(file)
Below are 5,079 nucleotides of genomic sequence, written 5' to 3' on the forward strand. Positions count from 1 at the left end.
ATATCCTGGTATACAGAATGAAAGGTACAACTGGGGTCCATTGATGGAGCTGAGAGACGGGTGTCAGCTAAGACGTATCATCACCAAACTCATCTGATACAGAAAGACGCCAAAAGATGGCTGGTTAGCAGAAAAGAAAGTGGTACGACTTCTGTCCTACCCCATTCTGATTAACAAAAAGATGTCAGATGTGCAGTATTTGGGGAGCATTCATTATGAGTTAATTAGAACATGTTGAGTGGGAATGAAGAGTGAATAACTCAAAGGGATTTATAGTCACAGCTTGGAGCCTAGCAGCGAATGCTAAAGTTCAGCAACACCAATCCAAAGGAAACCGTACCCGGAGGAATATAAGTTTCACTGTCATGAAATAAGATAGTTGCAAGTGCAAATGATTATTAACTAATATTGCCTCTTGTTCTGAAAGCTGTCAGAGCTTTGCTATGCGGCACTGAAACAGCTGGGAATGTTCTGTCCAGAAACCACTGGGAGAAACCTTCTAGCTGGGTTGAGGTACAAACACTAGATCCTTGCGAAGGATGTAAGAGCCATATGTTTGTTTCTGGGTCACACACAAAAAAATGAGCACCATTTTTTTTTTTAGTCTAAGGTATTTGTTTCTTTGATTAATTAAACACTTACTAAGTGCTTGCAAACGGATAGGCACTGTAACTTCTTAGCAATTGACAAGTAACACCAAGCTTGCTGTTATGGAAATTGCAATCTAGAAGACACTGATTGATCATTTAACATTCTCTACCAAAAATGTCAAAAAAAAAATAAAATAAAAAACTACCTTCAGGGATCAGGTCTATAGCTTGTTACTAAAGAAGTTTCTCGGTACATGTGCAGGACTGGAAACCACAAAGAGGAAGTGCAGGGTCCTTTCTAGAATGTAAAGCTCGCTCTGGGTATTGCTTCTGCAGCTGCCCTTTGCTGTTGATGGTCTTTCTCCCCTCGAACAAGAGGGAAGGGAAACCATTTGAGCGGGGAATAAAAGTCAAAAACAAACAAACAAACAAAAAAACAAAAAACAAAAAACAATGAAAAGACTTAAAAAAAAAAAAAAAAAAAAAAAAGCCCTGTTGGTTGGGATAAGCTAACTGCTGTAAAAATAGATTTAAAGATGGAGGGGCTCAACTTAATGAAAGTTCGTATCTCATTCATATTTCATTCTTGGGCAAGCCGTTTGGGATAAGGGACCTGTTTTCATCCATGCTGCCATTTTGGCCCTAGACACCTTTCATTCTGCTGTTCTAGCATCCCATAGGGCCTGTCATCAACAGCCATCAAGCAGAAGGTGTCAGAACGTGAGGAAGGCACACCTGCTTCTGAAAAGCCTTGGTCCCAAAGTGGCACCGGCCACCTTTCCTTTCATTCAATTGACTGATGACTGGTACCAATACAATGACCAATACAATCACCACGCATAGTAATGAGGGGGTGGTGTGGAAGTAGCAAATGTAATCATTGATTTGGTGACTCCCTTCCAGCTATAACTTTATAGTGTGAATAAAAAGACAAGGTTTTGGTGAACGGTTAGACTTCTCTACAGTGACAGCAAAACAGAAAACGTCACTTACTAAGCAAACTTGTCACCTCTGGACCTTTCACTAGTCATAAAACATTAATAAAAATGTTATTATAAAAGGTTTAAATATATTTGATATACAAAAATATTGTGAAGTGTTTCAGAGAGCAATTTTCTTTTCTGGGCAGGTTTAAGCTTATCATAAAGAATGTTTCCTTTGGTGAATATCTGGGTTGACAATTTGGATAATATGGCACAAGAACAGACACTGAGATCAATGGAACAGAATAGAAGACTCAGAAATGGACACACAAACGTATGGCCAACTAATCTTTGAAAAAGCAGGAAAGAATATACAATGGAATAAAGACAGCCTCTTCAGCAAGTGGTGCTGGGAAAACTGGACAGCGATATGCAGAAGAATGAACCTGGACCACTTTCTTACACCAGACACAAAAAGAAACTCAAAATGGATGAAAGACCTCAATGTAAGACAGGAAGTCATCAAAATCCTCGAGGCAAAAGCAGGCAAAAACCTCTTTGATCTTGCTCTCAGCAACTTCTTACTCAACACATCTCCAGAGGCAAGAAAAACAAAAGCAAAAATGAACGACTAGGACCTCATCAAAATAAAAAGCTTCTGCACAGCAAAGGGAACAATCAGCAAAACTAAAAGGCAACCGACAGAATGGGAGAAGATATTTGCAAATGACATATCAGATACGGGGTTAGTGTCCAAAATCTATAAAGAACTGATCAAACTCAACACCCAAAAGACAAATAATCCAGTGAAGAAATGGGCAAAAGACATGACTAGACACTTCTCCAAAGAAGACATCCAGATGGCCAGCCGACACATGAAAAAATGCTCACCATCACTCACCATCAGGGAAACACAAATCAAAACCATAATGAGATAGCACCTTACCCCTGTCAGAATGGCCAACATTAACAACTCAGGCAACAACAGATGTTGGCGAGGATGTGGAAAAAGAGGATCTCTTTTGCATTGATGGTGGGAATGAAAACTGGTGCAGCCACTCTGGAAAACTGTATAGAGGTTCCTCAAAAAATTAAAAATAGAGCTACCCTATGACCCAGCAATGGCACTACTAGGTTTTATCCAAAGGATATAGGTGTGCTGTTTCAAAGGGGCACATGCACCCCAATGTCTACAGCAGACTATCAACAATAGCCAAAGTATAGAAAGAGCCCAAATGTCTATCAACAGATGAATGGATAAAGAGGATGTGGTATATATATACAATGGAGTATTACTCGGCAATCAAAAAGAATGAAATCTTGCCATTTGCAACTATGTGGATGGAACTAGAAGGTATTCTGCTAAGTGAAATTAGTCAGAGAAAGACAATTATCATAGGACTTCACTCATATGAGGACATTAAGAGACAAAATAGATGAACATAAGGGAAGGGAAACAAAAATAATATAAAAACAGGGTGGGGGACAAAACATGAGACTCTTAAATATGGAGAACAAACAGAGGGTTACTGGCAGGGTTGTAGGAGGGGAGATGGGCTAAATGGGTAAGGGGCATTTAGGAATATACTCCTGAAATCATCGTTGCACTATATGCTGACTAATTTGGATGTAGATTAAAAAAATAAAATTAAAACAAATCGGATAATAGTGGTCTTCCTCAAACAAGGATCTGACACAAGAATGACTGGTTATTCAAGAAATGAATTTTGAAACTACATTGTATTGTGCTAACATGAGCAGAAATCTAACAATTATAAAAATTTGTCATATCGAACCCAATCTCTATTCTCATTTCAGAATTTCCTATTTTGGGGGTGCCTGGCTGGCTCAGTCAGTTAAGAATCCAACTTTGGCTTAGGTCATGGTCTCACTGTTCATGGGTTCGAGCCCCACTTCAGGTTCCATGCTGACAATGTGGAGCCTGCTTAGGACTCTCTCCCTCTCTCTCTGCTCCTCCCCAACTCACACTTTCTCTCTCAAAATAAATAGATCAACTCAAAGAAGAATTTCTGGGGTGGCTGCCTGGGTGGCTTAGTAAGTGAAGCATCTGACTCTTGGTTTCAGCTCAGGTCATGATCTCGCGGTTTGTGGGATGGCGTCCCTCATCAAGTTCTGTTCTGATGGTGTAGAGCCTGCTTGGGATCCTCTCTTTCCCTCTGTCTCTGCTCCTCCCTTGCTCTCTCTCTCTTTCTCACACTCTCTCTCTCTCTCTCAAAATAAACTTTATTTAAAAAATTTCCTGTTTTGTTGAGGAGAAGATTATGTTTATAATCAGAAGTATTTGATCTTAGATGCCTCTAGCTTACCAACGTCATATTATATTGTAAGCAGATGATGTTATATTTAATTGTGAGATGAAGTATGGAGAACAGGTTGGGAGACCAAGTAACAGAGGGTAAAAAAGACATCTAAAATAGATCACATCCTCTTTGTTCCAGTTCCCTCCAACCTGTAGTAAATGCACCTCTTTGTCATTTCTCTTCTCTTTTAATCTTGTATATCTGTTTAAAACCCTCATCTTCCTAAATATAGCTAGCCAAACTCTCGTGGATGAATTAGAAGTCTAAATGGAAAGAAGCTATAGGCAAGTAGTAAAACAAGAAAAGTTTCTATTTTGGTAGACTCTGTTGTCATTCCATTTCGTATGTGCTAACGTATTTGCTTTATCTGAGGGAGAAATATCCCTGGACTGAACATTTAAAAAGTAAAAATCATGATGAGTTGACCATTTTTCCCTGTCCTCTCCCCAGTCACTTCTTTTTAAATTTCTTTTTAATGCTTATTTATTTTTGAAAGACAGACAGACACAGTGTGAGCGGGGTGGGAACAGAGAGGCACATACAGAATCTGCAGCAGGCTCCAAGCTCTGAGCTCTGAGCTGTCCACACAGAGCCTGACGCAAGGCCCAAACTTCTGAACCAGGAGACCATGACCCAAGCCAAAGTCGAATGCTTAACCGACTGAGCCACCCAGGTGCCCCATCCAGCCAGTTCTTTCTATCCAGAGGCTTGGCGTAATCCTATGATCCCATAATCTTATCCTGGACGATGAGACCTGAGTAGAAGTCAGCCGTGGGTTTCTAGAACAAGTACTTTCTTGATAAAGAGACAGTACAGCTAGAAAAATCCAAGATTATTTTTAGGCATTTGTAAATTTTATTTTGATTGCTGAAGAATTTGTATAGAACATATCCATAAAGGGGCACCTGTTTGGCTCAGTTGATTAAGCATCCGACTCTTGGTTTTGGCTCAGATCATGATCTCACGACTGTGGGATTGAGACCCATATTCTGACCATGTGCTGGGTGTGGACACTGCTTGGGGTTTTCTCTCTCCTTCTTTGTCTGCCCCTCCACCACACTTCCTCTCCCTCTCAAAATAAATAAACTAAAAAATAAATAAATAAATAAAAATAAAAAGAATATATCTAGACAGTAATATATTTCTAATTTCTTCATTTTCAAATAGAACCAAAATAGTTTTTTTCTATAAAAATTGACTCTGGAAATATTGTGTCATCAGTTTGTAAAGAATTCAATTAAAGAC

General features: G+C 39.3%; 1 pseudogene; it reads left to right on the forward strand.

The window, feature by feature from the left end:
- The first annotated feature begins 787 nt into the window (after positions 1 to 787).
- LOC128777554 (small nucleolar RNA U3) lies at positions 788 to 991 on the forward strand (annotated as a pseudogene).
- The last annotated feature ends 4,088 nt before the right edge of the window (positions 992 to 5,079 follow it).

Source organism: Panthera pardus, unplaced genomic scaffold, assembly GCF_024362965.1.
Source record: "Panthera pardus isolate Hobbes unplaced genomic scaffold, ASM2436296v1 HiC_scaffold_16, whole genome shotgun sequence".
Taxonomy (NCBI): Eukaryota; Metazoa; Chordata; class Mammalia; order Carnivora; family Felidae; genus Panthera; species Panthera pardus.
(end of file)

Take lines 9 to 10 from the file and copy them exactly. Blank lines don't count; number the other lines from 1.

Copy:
Source record: "Panthera pardus isolate Hobbes unplaced genomic scaffold, ASM2436296v1 HiC_scaffold_16, whole genome shotgun sequence".
Taxonomy (NCBI): Eukaryota; Metazoa; Chordata; class Mammalia; order Carnivora; family Felidae; genus Panthera; species Panthera pardus.